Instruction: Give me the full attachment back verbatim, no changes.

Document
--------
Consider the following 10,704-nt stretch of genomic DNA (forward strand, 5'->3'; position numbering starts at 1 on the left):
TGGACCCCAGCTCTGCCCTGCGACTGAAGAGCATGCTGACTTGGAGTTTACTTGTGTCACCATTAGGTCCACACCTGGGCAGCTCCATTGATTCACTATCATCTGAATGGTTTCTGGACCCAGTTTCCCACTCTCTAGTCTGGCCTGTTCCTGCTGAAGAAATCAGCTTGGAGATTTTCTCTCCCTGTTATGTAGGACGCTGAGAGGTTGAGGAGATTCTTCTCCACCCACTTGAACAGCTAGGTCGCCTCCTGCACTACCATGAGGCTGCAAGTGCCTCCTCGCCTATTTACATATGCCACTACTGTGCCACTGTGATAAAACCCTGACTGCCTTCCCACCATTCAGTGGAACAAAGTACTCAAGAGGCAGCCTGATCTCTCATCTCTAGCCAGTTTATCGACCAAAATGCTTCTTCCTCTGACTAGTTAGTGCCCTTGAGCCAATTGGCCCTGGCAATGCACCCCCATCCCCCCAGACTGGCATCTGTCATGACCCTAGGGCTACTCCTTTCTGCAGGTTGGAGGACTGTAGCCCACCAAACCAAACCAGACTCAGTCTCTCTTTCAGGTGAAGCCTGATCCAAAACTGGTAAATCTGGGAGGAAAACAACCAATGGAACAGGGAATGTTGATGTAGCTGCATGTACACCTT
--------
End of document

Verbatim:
Consider the following 10,704-nt stretch of genomic DNA (forward strand, 5'->3'; position numbering starts at 1 on the left):
TGGACCCCAGCTCTGCCCTGCGACTGAAGAGCATGCTGACTTGGAGTTTACTTGTGTCACCATTAGGTCCACACCTGGGCAGCTCCATTGATTCACTATCATCTGAATGGTTTCTGGACCCAGTTTCCCACTCTCTAGTCTGGCCTGTTCCTGCTGAAGAAATCAGCTTGGAGATTTTCTCTCCCTGTTATGTAGGACGCTGAGAGGTTGAGGAGATTCTTCTCCACCCACTTGAACAGCTAGGTCGCCTCCTGCACTACCATGAGGCTGCAAGTGCCTCCTCGCCTATTTACATATGCCACTACTGTGCCACTGTGATAAAACCCTGACTGCCTTCCCACCATTCAGTGGAACAAAGTACTCAAGAGGCAGCCTGATCTCTCATCTCTAGCCAGTTTATCGACCAAAATGCTTCTTCCTCTGACTAGTTAGTGCCCTTGAGCCAATTGGCCCTGGCAATGCACCCCCATCCCCCCAGACTGGCATCTGTCATGACCCTAGGGCTACTCCTTTCTGCAGGTTGGAGGACTGTAGCCCACCAAACCAAACCAGACTCAGTCTCTCTTTCAGGTGAAGCCTGATCCAAAACTGGTAAATCTGGGAGGAAAACAACCAATGGAACAGGGAATGTTGATGTAGCTGCATGTACACCTT